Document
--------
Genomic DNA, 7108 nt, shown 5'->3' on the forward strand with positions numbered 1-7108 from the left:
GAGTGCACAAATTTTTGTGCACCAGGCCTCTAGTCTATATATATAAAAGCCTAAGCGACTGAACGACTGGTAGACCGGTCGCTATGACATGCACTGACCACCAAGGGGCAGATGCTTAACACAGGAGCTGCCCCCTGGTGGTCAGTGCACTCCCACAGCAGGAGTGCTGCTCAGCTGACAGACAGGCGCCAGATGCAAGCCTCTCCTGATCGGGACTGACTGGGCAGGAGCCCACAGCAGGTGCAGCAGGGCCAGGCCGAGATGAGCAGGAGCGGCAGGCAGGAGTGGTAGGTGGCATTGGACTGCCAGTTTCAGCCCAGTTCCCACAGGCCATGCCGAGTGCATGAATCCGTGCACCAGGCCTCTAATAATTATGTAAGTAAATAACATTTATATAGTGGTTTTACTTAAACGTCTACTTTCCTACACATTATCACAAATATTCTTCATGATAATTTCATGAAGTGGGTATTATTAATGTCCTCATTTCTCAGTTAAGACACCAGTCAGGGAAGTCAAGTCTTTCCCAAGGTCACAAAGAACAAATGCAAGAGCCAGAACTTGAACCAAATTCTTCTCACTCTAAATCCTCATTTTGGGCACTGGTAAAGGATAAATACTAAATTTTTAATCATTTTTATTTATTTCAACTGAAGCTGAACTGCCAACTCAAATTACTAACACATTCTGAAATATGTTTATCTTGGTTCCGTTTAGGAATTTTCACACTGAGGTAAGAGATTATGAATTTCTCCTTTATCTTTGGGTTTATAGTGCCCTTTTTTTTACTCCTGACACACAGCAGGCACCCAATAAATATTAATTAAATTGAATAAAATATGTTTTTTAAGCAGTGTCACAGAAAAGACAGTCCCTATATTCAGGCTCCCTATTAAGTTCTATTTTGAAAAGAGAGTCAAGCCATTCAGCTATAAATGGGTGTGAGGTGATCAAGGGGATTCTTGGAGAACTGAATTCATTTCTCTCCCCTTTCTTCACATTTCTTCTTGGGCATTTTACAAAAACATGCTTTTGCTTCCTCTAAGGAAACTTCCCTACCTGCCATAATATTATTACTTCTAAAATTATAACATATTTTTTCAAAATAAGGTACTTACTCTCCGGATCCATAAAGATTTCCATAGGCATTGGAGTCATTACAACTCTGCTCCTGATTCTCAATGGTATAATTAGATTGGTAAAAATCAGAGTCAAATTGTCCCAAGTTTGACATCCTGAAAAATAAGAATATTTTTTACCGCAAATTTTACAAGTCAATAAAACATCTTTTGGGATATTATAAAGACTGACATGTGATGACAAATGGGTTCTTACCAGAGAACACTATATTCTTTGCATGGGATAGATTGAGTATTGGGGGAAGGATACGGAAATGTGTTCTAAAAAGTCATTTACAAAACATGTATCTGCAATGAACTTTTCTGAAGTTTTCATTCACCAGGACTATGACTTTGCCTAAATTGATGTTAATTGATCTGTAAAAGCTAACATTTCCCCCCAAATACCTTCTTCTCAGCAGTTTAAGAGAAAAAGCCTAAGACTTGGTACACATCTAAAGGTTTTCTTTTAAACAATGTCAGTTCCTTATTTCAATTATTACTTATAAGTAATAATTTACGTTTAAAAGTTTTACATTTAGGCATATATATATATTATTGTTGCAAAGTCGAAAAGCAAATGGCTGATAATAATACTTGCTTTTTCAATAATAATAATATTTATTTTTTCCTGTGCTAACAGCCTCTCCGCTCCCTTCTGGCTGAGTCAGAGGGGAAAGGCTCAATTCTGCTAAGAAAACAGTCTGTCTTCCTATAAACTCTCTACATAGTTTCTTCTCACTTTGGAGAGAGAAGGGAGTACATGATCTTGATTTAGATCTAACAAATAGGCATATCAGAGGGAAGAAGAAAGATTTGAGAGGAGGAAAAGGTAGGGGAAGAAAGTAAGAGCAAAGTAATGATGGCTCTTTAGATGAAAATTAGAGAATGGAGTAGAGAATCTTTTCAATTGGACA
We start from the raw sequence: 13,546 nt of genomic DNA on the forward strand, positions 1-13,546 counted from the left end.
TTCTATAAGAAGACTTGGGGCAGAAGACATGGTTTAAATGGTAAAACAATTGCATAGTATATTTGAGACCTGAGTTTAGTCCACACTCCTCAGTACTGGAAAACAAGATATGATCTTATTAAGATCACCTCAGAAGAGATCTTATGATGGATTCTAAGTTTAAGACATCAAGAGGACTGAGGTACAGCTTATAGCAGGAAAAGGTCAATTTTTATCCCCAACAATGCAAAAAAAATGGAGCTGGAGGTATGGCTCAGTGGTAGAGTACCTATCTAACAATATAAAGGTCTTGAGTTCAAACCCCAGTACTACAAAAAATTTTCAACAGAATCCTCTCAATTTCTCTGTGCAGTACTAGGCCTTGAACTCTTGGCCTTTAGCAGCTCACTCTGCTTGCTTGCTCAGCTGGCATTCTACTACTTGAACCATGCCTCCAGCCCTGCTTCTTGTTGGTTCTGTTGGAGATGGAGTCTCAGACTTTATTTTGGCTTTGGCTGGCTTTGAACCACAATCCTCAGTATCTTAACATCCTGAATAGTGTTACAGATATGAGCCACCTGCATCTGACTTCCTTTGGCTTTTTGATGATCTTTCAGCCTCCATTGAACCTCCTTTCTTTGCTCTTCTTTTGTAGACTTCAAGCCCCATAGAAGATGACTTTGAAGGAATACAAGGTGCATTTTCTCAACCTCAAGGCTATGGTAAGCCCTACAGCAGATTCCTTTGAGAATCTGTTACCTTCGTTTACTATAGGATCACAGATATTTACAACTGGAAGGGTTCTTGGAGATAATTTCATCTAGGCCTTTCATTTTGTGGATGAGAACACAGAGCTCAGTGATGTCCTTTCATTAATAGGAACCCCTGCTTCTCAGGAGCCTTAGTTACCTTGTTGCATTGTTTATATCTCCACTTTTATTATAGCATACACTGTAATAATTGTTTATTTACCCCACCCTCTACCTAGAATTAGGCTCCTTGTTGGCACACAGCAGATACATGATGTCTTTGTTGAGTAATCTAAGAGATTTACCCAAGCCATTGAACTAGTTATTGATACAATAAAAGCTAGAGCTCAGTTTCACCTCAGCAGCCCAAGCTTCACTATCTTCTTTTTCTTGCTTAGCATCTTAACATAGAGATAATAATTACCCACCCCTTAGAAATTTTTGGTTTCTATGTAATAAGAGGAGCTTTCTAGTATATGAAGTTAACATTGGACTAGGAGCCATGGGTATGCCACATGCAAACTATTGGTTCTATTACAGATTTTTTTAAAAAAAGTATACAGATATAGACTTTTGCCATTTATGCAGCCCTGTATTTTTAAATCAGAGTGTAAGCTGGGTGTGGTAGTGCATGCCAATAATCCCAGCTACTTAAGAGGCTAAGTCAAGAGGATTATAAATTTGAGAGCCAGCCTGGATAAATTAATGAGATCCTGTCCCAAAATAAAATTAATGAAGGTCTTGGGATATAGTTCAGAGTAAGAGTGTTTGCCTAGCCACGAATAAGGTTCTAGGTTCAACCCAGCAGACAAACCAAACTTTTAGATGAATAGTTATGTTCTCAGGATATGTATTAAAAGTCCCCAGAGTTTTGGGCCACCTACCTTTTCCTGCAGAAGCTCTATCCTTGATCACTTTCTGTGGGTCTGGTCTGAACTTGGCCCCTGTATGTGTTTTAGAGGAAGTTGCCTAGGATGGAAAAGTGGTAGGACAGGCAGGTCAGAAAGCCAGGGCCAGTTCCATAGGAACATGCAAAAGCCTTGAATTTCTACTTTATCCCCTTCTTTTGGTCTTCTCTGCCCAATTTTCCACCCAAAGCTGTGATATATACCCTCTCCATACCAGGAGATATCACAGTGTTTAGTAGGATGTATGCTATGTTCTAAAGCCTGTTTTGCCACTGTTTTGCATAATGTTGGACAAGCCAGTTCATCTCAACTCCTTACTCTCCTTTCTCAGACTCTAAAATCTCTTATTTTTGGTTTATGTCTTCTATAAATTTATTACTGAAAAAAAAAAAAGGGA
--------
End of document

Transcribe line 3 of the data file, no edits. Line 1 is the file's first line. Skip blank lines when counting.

We start from the raw sequence: 13,546 nt of genomic DNA on the forward strand, positions 1-13,546 counted from the left end.